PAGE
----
In the summer of 2009, I was in San Diego fro Comic-Con. I was blown away by how many established indie / punk / alternative / whatever bands were taking hilarious and creative forays into kids’ entertainment. The Aquabats had done amazing work with Yo Gabba Gabba!, the dude from Presidents of the United States of America had been putting out great kids’ albums under the moniker Caspar Babypants, and They Might Be Giants had already released a few amazing educational kids’ records. Instead of partying, I spent the nights alone at my hotel watching Blue’s Clues and the Backyardigans with a notepad on my lap, brainstorming how my music might translate to a kids’ program. Would it have puppets? Would it be CGI? Live action? The wheels were turning; I was ecstatic and inspired and knew that when the timing was right, this would be an amazing, important project.
Fast forward two years – I had recently finished a two week artist-in-residency program on the island of Nantucket where I worked with young students writing rap songs about their island’s rich literary and cultural history. It reinforced that was increasingly becoming more and more apparent: music is and always will be an amazingly effective tool for teaching kids. If I could harness that power and take it to screens across the world, we would be unstoppable. I would tie in literature, history and hip-hop together under one umbrella, teaching amazing stuff to young people with the power great music. But how?
Later that fall, I reconnected with a mentor of mine, Professor Henry Jenkins, who had recently been recruited from MIT by Annenberg School of Communication and Journalism at USC. I became part of his department’s weekly PLAY! “think tank” where we created a program that combined rap and literature at an after-school program for the kids at the RFK-LA school in Koreatown. With literally zero budget, we put together a video and presentation for the spring TEDx USC presentation, which I prefaced with a short talk about hip-hop’s relationship to literature. It was an amazing day. The next day, we shot “Flow Like Poe” at my Mar Vista apartment, a low budget song and video that would premier at my performance at the Scholastic Art & Writing awards at Carnegie Hall (as well as being on the following year’s Warped Tour compilation). Hot Topics across the country would play a song about iambic tetrameter, while teachers around the world would email me that they were using the song in their classrooms. It was happening! We were bringing an indie rap and punk ethos to classrooms and kids and educators were both getting and loving it.
My co-creator and longtime friend JJ Italiano and I had recently reconnected. He was as excited about doing something in kids’ entertainment / education as I had been. One weekend, we were sitting at our favorite coffee shop by Venice Beach, talking about the show and how we were actually going to make it a reality. We thought more about the concept and the characters, deciding on four robots that would each represent different elements of hip-hop culture. They would travel through time and meet famous people from history, realizing how rapping, DJ-ing, break dancing and graffiti art are all essentially extensions of ancient forms of human creativity. KRS-One’s Gospel of Hip-Hop was a huge inspiration, as were Dr. Who and Sesame Street.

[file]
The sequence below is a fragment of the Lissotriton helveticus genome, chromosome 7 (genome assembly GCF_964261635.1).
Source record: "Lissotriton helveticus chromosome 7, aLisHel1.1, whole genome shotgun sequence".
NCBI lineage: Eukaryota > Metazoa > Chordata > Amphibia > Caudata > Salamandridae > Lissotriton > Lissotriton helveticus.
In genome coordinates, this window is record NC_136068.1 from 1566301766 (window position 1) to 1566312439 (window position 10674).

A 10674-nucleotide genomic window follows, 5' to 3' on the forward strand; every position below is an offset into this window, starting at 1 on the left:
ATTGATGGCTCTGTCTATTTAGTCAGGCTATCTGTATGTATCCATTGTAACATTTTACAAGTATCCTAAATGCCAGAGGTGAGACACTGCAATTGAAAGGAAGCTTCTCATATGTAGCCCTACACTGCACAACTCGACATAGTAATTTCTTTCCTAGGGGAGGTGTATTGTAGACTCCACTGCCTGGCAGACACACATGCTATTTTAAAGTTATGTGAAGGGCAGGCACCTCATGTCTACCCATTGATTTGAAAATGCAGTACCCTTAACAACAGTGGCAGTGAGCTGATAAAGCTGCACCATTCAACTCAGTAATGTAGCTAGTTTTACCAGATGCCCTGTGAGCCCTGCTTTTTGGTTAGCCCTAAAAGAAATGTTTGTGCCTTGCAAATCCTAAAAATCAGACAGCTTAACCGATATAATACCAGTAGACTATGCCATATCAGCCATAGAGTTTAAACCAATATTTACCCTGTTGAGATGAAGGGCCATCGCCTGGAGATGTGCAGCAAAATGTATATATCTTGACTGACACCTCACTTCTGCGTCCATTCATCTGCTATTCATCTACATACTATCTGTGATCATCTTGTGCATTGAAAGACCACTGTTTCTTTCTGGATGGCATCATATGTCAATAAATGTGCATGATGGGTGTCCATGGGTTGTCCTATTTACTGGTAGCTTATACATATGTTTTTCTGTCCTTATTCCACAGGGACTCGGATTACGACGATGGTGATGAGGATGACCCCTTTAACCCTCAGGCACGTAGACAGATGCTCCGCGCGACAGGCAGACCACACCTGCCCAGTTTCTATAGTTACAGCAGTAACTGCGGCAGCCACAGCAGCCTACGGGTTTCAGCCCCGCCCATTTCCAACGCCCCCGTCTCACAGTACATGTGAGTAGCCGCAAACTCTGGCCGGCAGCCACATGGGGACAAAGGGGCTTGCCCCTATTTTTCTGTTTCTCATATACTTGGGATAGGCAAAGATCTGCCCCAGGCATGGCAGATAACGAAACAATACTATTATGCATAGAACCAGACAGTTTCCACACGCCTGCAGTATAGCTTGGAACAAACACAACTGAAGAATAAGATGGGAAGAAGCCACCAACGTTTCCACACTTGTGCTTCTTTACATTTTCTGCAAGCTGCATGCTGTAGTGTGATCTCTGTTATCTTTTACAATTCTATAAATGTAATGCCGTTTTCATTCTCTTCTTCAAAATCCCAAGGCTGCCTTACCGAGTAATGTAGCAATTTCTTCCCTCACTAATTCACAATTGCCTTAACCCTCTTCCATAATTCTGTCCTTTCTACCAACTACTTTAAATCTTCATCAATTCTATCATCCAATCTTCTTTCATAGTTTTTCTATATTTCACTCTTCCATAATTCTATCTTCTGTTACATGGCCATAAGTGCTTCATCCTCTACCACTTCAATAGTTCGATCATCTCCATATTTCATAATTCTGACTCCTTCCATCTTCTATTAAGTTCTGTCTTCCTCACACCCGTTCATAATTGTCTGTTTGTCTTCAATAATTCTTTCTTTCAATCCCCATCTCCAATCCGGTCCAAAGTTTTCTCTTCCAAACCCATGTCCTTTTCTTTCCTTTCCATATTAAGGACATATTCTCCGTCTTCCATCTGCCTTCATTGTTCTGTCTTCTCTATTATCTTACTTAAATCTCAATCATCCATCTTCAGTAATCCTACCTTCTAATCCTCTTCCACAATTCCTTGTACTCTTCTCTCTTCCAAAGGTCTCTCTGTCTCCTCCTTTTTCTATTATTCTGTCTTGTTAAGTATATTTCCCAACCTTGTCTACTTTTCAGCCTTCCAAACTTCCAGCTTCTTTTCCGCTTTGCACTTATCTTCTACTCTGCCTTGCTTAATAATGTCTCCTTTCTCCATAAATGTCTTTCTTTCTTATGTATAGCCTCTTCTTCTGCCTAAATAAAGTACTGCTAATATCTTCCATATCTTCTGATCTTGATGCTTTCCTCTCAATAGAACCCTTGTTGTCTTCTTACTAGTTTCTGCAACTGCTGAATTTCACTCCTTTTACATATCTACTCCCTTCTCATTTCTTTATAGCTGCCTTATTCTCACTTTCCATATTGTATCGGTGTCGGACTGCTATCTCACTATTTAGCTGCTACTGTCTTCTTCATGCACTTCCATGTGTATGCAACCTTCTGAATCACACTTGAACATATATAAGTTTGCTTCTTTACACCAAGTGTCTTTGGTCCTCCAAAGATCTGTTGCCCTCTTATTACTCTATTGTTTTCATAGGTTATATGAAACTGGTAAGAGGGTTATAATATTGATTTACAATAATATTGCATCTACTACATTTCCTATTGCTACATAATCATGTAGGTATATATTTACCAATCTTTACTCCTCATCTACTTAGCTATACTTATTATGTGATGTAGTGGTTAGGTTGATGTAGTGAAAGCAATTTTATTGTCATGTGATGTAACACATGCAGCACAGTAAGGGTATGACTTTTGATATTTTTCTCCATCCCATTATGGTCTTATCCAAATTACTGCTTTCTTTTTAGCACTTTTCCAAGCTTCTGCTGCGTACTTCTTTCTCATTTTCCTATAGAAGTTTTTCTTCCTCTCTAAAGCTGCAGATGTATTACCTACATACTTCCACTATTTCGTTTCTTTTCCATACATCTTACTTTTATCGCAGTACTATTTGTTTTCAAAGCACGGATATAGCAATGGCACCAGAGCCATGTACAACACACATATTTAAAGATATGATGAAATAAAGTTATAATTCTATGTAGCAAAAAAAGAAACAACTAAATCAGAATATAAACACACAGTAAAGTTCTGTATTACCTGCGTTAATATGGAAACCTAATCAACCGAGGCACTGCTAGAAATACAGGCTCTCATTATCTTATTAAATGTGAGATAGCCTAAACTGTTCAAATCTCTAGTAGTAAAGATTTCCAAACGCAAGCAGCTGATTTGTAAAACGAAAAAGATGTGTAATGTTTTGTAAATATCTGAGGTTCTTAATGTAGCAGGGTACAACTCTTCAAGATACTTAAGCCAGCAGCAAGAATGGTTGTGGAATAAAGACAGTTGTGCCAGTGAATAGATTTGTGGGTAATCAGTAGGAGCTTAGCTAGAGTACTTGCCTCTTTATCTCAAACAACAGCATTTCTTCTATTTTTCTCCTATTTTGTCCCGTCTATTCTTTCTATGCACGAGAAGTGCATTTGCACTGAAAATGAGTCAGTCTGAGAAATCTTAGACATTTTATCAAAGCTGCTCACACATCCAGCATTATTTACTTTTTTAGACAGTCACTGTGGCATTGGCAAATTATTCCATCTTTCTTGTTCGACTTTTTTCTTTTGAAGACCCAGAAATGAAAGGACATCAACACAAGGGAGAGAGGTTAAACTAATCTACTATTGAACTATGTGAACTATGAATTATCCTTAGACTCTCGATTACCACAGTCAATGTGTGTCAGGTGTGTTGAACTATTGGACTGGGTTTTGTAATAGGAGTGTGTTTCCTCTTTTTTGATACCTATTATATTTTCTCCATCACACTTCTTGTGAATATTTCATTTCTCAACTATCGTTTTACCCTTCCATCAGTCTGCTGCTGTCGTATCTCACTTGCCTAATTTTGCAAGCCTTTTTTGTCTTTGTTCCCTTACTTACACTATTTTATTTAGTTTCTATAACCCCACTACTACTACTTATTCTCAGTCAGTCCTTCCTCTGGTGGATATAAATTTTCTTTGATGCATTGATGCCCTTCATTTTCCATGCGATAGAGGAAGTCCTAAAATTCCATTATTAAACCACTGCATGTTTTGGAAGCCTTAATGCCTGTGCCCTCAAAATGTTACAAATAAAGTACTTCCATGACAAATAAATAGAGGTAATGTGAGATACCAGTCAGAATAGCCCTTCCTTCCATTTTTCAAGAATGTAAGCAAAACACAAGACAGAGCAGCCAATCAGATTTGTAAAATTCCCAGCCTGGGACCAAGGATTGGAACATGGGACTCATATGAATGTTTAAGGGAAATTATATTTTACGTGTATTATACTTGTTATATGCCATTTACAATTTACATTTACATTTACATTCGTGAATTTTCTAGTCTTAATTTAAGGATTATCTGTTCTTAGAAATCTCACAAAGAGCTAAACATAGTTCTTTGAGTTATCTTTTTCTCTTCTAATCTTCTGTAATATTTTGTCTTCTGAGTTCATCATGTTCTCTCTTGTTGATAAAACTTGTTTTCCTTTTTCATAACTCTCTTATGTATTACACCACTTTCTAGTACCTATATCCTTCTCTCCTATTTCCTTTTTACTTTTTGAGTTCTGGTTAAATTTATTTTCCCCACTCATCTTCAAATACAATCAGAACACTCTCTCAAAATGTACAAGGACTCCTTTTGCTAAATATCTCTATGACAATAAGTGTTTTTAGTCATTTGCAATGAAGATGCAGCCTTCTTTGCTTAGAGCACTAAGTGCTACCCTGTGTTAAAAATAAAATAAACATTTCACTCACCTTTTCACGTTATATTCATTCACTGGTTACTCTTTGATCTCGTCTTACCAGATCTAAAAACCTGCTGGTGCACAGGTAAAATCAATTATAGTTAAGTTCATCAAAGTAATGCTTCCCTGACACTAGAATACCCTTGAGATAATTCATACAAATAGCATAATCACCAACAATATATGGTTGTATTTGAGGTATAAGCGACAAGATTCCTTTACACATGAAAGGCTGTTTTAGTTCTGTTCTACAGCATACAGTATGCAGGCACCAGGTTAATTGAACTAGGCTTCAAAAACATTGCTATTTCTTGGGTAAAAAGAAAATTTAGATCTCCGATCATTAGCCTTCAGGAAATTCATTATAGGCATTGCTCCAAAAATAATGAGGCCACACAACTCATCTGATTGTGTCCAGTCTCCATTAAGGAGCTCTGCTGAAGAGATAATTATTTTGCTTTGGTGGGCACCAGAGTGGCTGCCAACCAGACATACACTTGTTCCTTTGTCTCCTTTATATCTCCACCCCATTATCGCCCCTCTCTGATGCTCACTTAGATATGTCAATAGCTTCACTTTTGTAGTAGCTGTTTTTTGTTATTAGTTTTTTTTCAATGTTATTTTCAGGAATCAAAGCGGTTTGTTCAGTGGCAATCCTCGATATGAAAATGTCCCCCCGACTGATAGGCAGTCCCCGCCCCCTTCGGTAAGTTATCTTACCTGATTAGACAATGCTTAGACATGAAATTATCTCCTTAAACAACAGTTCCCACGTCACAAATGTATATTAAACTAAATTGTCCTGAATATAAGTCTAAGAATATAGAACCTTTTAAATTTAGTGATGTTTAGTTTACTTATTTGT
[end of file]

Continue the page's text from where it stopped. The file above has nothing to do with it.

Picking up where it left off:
We wrote scripts for three full episodes and began production on the music – when our homie Watt White sent us a final mix of the intro music, we were blown away. Things were finally coming together, our first puppet was constructed and he looked awesome! We shot a “proof of concept” piece of Pickles and me tracking in the studio for Warped Tour, demonstrating how he and I might interact in a real-world environment. We brought Pickles to some of the Warped Tour dates, where he met some of my music friends and the fans. Watching young kids interact with Pickles at the merch booth was amazing. Whenever, he comes alive I honestly almost forget that he’s a puppet.
So! Now that you’ve read this far, let me tell you what we’re looking for:
We’re currently in the process of setting up meetings with contacts at TV networks in LA that specialize in kids’ entertainment. As part of this process, we are putting together a “pitch book” that will show the visual vibe of the show, as well as models of our characters. We need about ten different illustrations that will set the tone for the show. When and if it is picked up, this will definitely lead to more work for the artist we choose. We unfortunately don’t have any money to offer now (punk rock!), but as this project moves forward, there will eventually and hopefully be a budget and actual paid work. In the meantime, we are doing everything we can to get this ball rolling, and are looking for someone with talent and dedication who can help us create bold, beautiful, colorful, stylistic interpretations of our characters and some of the scenes from the show. We are looking for someone who can work fast and well, who can also take direction, and is stoked to be part of the first ever “nerdcore” / indie rap foray into educational kids’ TV.
If this sounds like you, please send a resume, some of your art samples, and a bit about yourself to us at:
We will check out everyone’s work and get back to you in a week or so.
Thanks for reading this and for your time! This is truly a special project and I can’t believe we’ve already gotten this far. There is a lot more work to do, but we can envision the finalized pilot and know it’s going to be truly awesome.
Much love! Can’t wait to hear from you guys.